Wednesday, October 11, 2017

Calculating Correlation inside MongoDB

I've been pondering recently the idea of a library of statistical and heuristic functions that run inside MongoDB using the aggregation Pipeline. After all if we can avoid pulling data out of the database that must help performance. As a little experiment, here is  the correlation co-efficient of two fields using Pearsons Rho. It's broken down into individual variables to make it easier to read rather than a huge piece of javascript. That's usually the best way to write pipelines.

//Pearsons Rho as a pipeline

testdata = [{x:1,y:2},

x = "$x"
y = "$y"

//This is a pipeline stage
sumcolumns = { $group : { _id: true,
             count: { $sum: 1 },
             sumx : { $sum : x},
             sumy : { $sum : y},
             sumxsquared : { $sum : { $multiply : [x,x] } },
             sumysquared : { $sum : { $multiply : [y,y] } },
             sumxy : { $sum : { $multiply : [x,y] } }

//This is building a pipeline stage from objects
multiply_sumx_sumy = { $multiply : [ "$sumx","$sumy"] }
multiply_sumxy_count = { $multiply : ["$sumxy","$count"]}
partone = { $subtract : [ multiply_sumxy_count, multiply_sumx_sumy ]}

multiply_sumxsquared_count = { $multiply : ["$sumxsquared","$count"]}
sumx_squared = { $multiply : ["$sumx","$sumx"]}
subparttwo = { $subtract : [ multiply_sumxsquared_count,sumx_squared  ]}

multiply_sumysquared_count = { $multiply : ["$sumysquared","$count"]}
sumy_squared = { $multiply : ["$sumy","$sumy"]}
subpartthree = { $subtract : [ multiply_sumysquared_count,sumy_squared  ]}

parttwo = { $sqrt : {$multiply : [ subparttwo,subpartthree ]}}

//Glue it all together
rho  = {$project : { rho:  {$divide : [partone,parttwo]}}}

pipeline = [sumcolumns,rho]

Thursday, July 13, 2017

MongoDB Queryable Backups - Time Travel in the Database

MongoDB maintains a statement  based transaction log of all write operations called the OpLog.

This  is used to keep High Availability Replicas in sync with the Master copy.

The Backup Agent ships this, in encrypted slices to the backup server every minute.

The Backup Server stores these slices in a database, called the Oplog Store.

The Backup server then replays them into a copy of the database on the Backup Server  called the Head Database.

Every few hours, it stops replaying them, looks at what has changed in the binary files of the Head Database and saves those changed file blocks  to another database called the Blockstore, deduplicating as it goes. This is called a snapshot.

When you restore it can pull back a snapshot, and if it still has the transactions since then roll it forward to when you want. Typically it keeps the transactions for 48 hours and the snapshots to a schedule for years.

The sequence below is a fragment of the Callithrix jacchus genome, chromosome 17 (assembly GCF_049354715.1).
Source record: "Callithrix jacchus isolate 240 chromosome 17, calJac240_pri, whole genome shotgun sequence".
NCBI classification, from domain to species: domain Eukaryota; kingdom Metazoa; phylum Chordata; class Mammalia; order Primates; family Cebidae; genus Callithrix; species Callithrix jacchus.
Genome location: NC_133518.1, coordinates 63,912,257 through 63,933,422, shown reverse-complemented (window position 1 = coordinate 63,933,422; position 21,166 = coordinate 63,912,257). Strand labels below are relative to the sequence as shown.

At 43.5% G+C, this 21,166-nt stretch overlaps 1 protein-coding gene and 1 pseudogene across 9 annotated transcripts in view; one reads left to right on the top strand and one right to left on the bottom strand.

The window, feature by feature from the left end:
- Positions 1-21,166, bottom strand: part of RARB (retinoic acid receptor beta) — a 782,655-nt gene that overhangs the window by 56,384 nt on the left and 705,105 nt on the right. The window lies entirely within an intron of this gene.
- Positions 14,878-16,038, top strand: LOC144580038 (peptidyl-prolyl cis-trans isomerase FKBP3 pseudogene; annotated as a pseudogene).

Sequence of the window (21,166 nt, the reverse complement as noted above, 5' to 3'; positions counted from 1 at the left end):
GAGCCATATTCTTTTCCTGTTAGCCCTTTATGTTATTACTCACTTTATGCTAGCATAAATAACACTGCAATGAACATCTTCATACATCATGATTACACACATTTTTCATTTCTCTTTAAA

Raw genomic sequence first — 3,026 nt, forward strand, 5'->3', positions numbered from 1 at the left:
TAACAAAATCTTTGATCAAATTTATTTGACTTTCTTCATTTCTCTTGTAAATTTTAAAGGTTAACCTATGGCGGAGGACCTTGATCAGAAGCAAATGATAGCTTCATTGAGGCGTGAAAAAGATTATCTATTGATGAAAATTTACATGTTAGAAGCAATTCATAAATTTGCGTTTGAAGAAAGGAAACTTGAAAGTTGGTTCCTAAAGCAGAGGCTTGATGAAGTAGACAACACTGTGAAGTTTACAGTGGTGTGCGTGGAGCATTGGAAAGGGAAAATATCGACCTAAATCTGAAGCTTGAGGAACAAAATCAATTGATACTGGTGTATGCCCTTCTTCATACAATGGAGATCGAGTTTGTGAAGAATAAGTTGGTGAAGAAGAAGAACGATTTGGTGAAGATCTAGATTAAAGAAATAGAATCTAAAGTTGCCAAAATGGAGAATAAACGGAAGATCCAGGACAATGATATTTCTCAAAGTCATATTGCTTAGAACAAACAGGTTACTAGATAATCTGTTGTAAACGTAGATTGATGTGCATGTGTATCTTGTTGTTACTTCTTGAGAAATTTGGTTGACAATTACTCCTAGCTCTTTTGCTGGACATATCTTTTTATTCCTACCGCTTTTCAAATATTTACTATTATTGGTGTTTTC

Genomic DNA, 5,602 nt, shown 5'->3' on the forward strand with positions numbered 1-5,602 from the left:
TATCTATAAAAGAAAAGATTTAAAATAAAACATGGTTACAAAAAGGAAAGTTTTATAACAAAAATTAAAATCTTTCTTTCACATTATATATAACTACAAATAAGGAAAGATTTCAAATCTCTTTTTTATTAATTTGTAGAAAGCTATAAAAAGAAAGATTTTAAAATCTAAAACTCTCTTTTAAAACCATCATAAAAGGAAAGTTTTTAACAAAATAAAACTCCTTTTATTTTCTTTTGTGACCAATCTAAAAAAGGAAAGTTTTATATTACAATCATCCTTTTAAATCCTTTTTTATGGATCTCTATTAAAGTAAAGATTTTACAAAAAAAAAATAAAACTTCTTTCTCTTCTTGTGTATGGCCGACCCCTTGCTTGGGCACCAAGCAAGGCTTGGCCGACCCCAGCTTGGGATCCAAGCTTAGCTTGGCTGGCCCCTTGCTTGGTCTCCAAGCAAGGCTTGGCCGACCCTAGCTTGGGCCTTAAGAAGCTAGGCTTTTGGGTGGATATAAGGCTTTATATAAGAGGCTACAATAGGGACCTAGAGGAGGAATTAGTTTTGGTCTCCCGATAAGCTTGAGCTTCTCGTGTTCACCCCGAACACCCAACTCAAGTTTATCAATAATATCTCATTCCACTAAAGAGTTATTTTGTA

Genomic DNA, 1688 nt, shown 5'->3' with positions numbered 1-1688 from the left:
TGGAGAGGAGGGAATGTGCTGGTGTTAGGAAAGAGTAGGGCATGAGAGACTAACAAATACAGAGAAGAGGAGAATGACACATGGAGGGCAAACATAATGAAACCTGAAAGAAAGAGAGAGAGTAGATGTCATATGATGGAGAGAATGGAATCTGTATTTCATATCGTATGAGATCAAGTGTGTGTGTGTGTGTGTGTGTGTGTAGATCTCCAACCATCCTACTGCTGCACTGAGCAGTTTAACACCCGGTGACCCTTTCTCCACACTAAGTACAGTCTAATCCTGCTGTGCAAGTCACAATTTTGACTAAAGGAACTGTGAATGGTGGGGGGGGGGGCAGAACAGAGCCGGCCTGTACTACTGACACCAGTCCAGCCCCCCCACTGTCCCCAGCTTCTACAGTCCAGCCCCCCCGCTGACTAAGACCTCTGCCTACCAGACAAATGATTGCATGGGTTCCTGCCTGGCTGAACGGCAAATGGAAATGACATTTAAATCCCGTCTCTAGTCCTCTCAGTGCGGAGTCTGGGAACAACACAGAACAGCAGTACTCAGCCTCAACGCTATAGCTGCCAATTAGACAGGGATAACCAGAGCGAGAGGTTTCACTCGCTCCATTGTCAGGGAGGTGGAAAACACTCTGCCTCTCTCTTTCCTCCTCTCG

That's all nice but not the amazing part:

With the Queryable Backups - MongoDB can point the database server at the Blockstore and the Oplog store  and bring up a working, read only copy of the database at some past point in time - without recreating the actual database.

If you thought Oracles flashback was neat - this is mind-blowing.

Wednesday, May 3, 2017

Twelve Steps to MongoDB Enlightenment

  1. You install the database with a single command, connect with second and add your first document with a third - this seems really easy.
  2. You write a performance test in the single threaded JavaScript shell and are underwhelmed - then try POCDriver and marvel at the difference.
  3. You use conditional update and findOneAndUpdate to make sequences, locks and queues.
  4. You discover you cannot update an array in two different ways simultaneously - you raise a JIRA ticket.
  5. You find your first use for a truly dynamic schema - then wonder how you can index it.
  6. You discover the aggregation pipeline and map-reduce and wonder which to use - you use Aggregation.
  7. You set up a pair of servers for failover then wonder why when one stops they both do halving your reliability - then you read the manual then add a third.
  8. You are missing data after a failover but find it in a directory on the server marked rollback. You discover write concerns.
  9. You deploy a replica using Cloud Manager and it’s no better than the script you found on Github - then you try a live upgrade using it and are blown away.
  10. You shard and discover it's harder than it looks - but get some help and realise it's just your lack of understanding.
  11. You realise sharding is still harder than you thought and ask for expert help.
  12. You attend MongoDB World and realise people are doing far more amazing things than you are.